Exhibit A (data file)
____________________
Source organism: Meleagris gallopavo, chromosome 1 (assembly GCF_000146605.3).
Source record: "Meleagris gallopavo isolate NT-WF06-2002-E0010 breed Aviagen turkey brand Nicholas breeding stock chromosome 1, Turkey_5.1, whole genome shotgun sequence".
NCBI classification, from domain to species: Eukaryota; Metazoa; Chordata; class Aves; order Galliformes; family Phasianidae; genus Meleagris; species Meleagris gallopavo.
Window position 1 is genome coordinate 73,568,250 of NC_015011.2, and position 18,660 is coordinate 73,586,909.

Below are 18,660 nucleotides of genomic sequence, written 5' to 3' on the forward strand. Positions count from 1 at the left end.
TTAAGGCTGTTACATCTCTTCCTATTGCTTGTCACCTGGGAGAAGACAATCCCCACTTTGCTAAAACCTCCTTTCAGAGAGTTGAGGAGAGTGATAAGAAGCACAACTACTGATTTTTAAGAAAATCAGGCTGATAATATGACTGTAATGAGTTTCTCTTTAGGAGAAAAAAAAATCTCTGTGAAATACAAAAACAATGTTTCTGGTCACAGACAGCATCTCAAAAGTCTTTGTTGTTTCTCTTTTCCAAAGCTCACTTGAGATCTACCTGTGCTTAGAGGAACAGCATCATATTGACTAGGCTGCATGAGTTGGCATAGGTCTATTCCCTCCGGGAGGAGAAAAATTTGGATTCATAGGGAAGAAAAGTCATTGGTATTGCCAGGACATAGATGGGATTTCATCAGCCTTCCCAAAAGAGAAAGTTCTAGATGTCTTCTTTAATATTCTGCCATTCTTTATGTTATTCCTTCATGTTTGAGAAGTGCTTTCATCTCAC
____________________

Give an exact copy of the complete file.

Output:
Source organism: Meleagris gallopavo, chromosome 1 (assembly GCF_000146605.3).
Source record: "Meleagris gallopavo isolate NT-WF06-2002-E0010 breed Aviagen turkey brand Nicholas breeding stock chromosome 1, Turkey_5.1, whole genome shotgun sequence".
NCBI classification, from domain to species: Eukaryota; Metazoa; Chordata; class Aves; order Galliformes; family Phasianidae; genus Meleagris; species Meleagris gallopavo.
Window position 1 is genome coordinate 73,568,250 of NC_015011.2, and position 18,660 is coordinate 73,586,909.

Below are 18,660 nucleotides of genomic sequence, written 5' to 3' on the forward strand. Positions count from 1 at the left end.
TTAAGGCTGTTACATCTCTTCCTATTGCTTGTCACCTGGGAGAAGACAATCCCCACTTTGCTAAAACCTCCTTTCAGAGAGTTGAGGAGAGTGATAAGAAGCACAACTACTGATTTTTAAGAAAATCAGGCTGATAATATGACTGTAATGAGTTTCTCTTTAGGAGAAAAAAAAATCTCTGTGAAATACAAAAACAATGTTTCTGGTCACAGACAGCATCTCAAAAGTCTTTGTTGTTTCTCTTTTCCAAAGCTCACTTGAGATCTACCTGTGCTTAGAGGAACAGCATCATATTGACTAGGCTGCATGAGTTGGCATAGGTCTATTCCCTCCGGGAGGAGAAAAATTTGGATTCATAGGGAAGAAAAGTCATTGGTATTGCCAGGACATAGATGGGATTTCATCAGCCTTCCCAAAAGAGAAAGTTCTAGATGTCTTCTTTAATATTCTGCCATTCTTTATGTTATTCCTTCATGTTTGAGAAGTGCTTTCATCTCAC